My work is very meta as it is discussing painting through painting. The process is the subject which means I am often perpetuating the exact thing I am discussing and so need to be very consious of how I work, the standard it will be perceived at and the mistakes I leave in.
I have always been interested in understanding process and technique. I have experimented extensively with different methods of making my own gesso and tempera and I have tried out varieties of painting mediums to see what effects I could get with layering paints. A couple of years ago I read The Materials of the Artist and Their Use in Painting: With Notes on the Techniques of the Old Masters by Max Doerner and in the Summer, I was reading Secret Knowledge: Rediscovering the Lost Techniques of the Old Masters by David Hockney. These books highlighted the fact to me that artists have always used any available technological or scientific technique to attain their goals.
prime, first layer stripe one, firsts layer strip two, second layer strip one, second layer strip two, third layer stripe one, finish
I am not loyal to the initial idea I start a painting with as I see these works as constructions rather than manipulated forms or reproductions. Sometimes I reach a conclusion more quickly than expected like the painting lucky or substantial waste and sometimes it becomes an exercise in trial and error like the painting three times a failure. As I am working within the traditional constraints of the landscape and portrait format, I initially want the viewer to stand back and read the work as a composition. I then want to invite them to stand closer and inspect my work. When possible I would like to add a third element to the viewers experience by engaging with the enviroment or collaborating with another artist as it is being installed.
Like the necker cube, I wanted the viewer to experience my work in two ways. Either focusing on the foreground or the background. Thinking about this idea further, I started to imagine the viewer experiencing my work externally and internally. For example, if you experience a room externally as in seeing it through a window-pane with diminished sound and vision, things become phantom-like, as if beyond. But as soon as you step inside the room you become an active part of this reality, experiencing it with all your senses. I had this in mind when I was painting the pieces internally and beyond below.
I have always been interested in the inaccuracies that can be found in art works, especially in work that is perceived as being of a high technical standard. What is perfection? Does it exist and why does are mind seem to be searching for it constantly. Is chaos too chaotic for our minds to deal with?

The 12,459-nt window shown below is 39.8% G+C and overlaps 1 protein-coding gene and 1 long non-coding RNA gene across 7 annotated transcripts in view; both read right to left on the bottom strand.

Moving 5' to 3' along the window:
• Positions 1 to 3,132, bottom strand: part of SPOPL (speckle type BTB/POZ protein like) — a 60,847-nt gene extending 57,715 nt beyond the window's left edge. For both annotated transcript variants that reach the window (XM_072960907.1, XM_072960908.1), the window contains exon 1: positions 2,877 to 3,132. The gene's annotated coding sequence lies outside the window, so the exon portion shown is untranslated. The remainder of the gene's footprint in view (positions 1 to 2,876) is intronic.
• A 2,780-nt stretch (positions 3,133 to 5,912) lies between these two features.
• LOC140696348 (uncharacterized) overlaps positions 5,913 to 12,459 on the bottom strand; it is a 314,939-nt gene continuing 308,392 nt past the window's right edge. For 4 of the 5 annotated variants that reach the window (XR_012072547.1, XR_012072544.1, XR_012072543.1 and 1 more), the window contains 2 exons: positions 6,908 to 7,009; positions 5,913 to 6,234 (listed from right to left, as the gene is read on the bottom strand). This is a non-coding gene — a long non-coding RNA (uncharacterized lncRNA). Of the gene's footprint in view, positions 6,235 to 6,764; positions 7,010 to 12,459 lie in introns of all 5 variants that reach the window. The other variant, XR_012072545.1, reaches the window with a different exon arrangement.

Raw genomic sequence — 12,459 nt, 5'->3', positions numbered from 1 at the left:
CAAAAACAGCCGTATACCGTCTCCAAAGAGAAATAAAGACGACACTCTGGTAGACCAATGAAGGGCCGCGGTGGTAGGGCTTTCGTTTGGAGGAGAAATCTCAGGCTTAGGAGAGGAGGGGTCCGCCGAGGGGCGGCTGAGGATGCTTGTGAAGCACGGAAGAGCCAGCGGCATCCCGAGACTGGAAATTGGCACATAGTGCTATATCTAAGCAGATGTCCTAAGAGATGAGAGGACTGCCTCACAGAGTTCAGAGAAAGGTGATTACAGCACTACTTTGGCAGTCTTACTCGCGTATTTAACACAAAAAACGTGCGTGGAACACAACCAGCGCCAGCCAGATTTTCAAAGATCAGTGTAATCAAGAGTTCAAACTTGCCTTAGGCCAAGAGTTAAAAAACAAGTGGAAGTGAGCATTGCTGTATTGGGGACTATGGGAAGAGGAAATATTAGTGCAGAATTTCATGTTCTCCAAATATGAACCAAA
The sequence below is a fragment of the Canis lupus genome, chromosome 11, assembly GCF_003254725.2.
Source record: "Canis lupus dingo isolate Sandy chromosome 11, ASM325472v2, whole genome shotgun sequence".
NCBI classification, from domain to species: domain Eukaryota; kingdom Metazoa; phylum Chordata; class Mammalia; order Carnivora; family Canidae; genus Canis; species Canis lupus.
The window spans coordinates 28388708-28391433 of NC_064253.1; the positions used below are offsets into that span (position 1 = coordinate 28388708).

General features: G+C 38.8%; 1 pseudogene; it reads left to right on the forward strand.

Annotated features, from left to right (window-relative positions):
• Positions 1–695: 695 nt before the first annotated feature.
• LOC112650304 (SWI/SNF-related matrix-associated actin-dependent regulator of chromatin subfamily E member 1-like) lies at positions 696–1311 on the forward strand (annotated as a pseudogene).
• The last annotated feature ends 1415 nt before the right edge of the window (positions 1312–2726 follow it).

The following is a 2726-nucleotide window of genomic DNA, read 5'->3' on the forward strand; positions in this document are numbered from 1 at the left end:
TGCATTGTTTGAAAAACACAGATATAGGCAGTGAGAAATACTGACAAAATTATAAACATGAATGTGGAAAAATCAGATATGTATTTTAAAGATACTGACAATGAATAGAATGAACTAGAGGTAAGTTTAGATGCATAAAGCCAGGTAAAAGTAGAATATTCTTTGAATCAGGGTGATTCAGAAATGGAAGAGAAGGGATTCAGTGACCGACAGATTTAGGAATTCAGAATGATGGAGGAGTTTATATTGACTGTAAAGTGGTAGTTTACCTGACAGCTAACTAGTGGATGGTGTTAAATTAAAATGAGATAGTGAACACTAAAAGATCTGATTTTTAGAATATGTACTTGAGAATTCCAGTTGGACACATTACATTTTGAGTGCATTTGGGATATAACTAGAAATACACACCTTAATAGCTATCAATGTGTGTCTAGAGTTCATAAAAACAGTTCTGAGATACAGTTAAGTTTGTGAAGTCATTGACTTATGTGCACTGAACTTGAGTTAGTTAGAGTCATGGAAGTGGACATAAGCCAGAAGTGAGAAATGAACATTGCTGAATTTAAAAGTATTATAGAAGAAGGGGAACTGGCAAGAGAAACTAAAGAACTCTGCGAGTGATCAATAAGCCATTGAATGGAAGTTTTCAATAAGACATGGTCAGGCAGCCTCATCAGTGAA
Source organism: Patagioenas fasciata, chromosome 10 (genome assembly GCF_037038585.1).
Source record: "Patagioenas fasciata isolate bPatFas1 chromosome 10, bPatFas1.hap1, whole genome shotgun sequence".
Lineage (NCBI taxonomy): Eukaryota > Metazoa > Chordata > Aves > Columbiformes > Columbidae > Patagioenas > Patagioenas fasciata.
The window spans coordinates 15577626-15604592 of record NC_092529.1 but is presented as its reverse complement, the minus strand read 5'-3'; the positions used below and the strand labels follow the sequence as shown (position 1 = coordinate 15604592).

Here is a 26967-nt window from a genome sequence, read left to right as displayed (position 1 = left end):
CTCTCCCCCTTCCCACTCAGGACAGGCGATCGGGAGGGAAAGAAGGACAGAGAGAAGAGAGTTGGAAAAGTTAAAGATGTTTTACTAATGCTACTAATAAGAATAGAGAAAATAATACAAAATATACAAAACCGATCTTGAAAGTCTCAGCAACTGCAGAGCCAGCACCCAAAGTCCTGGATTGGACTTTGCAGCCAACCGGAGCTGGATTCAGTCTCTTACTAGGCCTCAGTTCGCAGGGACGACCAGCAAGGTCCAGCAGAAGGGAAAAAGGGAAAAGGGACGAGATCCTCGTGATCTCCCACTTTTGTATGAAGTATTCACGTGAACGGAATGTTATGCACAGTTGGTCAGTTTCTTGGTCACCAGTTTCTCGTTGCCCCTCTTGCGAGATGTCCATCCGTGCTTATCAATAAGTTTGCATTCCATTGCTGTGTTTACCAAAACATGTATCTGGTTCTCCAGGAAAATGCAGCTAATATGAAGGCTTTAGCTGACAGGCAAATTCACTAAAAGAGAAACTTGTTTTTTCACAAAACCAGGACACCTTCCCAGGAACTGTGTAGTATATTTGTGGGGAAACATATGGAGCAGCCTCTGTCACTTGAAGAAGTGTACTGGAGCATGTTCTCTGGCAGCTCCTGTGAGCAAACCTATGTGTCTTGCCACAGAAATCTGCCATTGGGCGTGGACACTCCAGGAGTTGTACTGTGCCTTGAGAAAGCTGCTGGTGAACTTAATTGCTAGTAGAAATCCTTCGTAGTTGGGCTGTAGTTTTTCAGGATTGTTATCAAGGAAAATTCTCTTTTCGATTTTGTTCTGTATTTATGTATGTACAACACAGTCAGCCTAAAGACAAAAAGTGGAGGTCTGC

Last year when I saw the Patrick Caulfield and Gary Hume show at the Tate Britain I was surprised how Caulfield's reputation as as an amazing technical painter seemed a little exagerated to me when I saw them in real life. The lines were often interupted because the masking tape had not been rubbed down properly and some of the details in works such as After Lunch seemed sterile and too much like painting by numbers. Gary Humes work on the other hand was much more fluid and natural feeling. He was using a simpified language but up close his textures felt organic and somehow more real.
I am conscious how technology has changed the way we perceive art. As we often see images online, on screens or in reproductions in books or magazines. When we finally see the hand made marks of the work in real life we often find ourselves surprised how human and imperfect they can be.
Recently I have found myself searching for ways of making lines and shapes that embraces imperfection rather than fights it. For example, in my painting parabola arch, I painted an inaccurate grid and then over that I painted areas that I marked out using string to create a series of arches. Also, I have been using paper cut-outs as well to arrange and rearrange shapes in paintings such as necker connects and three times a failure. When I am cutting out these shapes, they are the best attempt at capturing and repeating the shapes I want.
Last year I experimented with a technique of pre-setting instructions to make the painting and then using these instructions as the title. This is how I made prime, first layer stripe one, first layer strip two, second layer strip one, second layer strip two, third layer stripe one, finish.
Recently I saw some of Howard Hodkins work in person and was very intrigued by the slight suggestion of traditional painting he sometimes has in his work. I like the idea of sometimes referencing classical European painting by the technique and style I use and this is what I was attempting in my piece classical intuition.
a right angle in nature
three times a failure
Often my ideas for colour come from trends I see in the art world. Also I like to note how these trends have bled into the design world and are present in the print media, advertising and clothing. I like the idea of taking inspiration from colours that has been influenced by the art world and then return it to the art world.
I need to take my time when selecting colours and often spend hours mulling over the first layer in a painting. This is because I often treat painting like a game of chess. The first move effects all the rest so I need to think hard how that first colour will enhance, kill, sharpen or dull latter colours.
In the end, I want the viewer to bring their own experience to my work. To sense something and to want to look longer. I think the exciting thing about looking at art is when you are not quite sure what is going on and there is a strong sense of mystery. For that reason, I hope that in the this analysis of my practice that I have explained my work adequately but more importantly that I haven't explained it too adequately.